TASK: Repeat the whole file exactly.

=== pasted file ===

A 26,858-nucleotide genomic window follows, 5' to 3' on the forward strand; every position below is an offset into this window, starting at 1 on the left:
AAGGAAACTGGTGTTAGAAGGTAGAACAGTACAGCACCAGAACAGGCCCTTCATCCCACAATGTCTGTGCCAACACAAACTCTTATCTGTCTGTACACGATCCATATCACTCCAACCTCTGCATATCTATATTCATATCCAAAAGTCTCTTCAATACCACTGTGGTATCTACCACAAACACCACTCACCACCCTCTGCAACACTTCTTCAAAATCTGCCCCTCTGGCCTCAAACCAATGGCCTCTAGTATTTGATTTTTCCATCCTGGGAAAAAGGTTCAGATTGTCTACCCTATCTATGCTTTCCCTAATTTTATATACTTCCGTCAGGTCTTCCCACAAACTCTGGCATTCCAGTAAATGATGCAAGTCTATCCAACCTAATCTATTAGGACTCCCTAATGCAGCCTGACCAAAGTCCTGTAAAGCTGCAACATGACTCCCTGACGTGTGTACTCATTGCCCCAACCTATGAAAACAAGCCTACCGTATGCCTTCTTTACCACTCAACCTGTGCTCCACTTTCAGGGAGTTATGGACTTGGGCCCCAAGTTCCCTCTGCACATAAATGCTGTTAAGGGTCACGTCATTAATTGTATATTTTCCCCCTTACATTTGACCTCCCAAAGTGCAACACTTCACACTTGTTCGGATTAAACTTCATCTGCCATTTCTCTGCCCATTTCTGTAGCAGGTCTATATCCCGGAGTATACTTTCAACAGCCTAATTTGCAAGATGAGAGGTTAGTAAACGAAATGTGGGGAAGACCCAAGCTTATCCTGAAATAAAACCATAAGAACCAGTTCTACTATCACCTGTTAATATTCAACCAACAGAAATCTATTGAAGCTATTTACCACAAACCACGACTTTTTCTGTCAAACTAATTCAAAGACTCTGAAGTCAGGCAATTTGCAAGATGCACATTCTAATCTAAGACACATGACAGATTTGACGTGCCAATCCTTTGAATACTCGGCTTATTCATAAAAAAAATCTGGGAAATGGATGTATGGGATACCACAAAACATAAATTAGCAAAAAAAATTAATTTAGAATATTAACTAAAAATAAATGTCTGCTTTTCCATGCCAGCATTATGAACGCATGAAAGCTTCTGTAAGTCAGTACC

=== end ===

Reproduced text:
A 26,858-nucleotide genomic window follows, 5' to 3' on the forward strand; every position below is an offset into this window, starting at 1 on the left:
AAGGAAACTGGTGTTAGAAGGTAGAACAGTACAGCACCAGAACAGGCCCTTCATCCCACAATGTCTGTGCCAACACAAACTCTTATCTGTCTGTACACGATCCATATCACTCCAACCTCTGCATATCTATATTCATATCCAAAAGTCTCTTCAATACCACTGTGGTATCTACCACAAACACCACTCACCACCCTCTGCAACACTTCTTCAAAATCTGCCCCTCTGGCCTCAAACCAATGGCCTCTAGTATTTGATTTTTCCATCCTGGGAAAAAGGTTCAGATTGTCTACCCTATCTATGCTTTCCCTAATTTTATATACTTCCGTCAGGTCTTCCCACAAACTCTGGCATTCCAGTAAATGATGCAAGTCTATCCAACCTAATCTATTAGGACTCCCTAATGCAGCCTGACCAAAGTCCTGTAAAGCTGCAACATGACTCCCTGACGTGTGTACTCATTGCCCCAACCTATGAAAACAAGCCTACCGTATGCCTTCTTTACCACTCAACCTGTGCTCCACTTTCAGGGAGTTATGGACTTGGGCCCCAAGTTCCCTCTGCACATAAATGCTGTTAAGGGTCACGTCATTAATTGTATATTTTCCCCCTTACATTTGACCTCCCAAAGTGCAACACTTCACACTTGTTCGGATTAAACTTCATCTGCCATTTCTCTGCCCATTTCTGTAGCAGGTCTATATCCCGGAGTATACTTTCAACAGCCTAATTTGCAAGATGAGAGGTTAGTAAACGAAATGTGGGGAAGACCCAAGCTTATCCTGAAATAAAACCATAAGAACCAGTTCTACTATCACCTGTTAATATTCAACCAACAGAAATCTATTGAAGCTATTTACCACAAACCACGACTTTTTCTGTCAAACTAATTCAAAGACTCTGAAGTCAGGCAATTTGCAAGATGCACATTCTAATCTAAGACACATGACAGATTTGACGTGCCAATCCTTTGAATACTCGGCTTATTCATAAAAAAAATCTGGGAAATGGATGTATGGGATACCACAAAACATAAATTAGCAAAAAAAATTAATTTAGAATATTAACTAAAAATAAATGTCTGCTTTTCCATGCCAGCATTATGAACGCATGAAAGCTTCTGTAAGTCAGTACC